Upon becoming General Secretary of the Communist Party of the Soviet Union in March 1985, Mikhail Sergeyevich Gorbachev presented himself as the consummate leader: a party man, a charmer, a thinker, a pragmatist, a problem-solver. Under his stewardship, the Soviet Union would be reformed and reinvigorated. Instead, it disappeared. Unwillingly and perhaps unwittingly, Gorbachev, who has died at the age of 91, would become one of the most significant and consequential political figures of the second half of the 20th century.
Born to a peasant household in the North Caucasus in 1931, the Soviet Union into which Gorbachev arrived was riven by famine and terror, both of which touched his immediate family. Later, during the Second World War, his village was occupied by the invading German Army. But wits and a sparkling intelligence soon elevated the young Gorbachev to study at the prestigious Moscow State University (MGU). The timing was fortuitous: Joseph Stalin’s death in 1953 heralded a period of momentous, tectonic change in the Soviet Union. As a student, Gorbachev pressed through the throngs of weeping mourners to catch a glimpse of Stalin’s corpse. Just over 30 years later, he would occupy the dead tyrant’s office.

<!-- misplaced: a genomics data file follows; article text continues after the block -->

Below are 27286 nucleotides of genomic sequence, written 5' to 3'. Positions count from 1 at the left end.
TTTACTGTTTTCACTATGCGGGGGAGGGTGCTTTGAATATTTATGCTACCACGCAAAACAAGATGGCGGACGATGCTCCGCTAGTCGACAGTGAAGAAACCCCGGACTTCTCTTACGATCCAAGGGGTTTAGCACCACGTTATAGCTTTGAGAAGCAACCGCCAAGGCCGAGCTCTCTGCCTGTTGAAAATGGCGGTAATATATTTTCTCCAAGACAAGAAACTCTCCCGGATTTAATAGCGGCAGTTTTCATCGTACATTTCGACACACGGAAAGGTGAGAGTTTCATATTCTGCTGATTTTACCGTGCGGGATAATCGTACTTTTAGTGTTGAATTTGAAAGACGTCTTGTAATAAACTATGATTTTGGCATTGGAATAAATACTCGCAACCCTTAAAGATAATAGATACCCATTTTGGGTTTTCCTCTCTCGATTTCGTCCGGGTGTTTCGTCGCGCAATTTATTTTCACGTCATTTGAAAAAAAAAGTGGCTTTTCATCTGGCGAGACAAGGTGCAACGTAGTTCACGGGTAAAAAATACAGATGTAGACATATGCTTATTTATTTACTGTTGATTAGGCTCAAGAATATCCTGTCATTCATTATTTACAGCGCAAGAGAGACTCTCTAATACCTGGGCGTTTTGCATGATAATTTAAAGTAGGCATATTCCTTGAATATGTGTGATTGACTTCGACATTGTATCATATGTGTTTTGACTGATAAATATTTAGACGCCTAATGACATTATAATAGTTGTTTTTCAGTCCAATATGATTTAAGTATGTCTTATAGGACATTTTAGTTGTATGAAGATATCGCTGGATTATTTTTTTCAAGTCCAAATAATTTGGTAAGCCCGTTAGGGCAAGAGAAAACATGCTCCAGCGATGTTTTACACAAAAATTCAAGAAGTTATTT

Those post-war years were also the Soviet Union’s halcyon days of social mobility. After graduating from MGU, Gorbachev’s rapid rise through the party ranks was facilitated by an ideology that had every interest in promoting the best and brightest from the Soviet Empire’s far-flung regions. He shone as the Komsomol (Young Communist League) chief in his home territory of Stavropol, quickly attracting the attention of would-be patrons in Moscow. Before long, he was appointed party boss of the whole region. But by the time he came to occupy the Soviet Union’s supreme office in 1985, these dreams of dynamism, movement and mobility were all but dead. As Gorbachev quickly came to realise, the Communist Party (CPSU) he had inherited was little more than a corrupt, cumbersome and inflexible bureaucratic machine. Whatever future promise might once have tethered the toiling Soviet population to the revolutionary party that claimed to speak in their name, by the 1970s the CPSU had withered into a sclerotic body that pursued nothing more than its own preservation. This was the comfortable, do-nothing, self-assuredness that Mikhail Sergeyevich would so dramatically upset.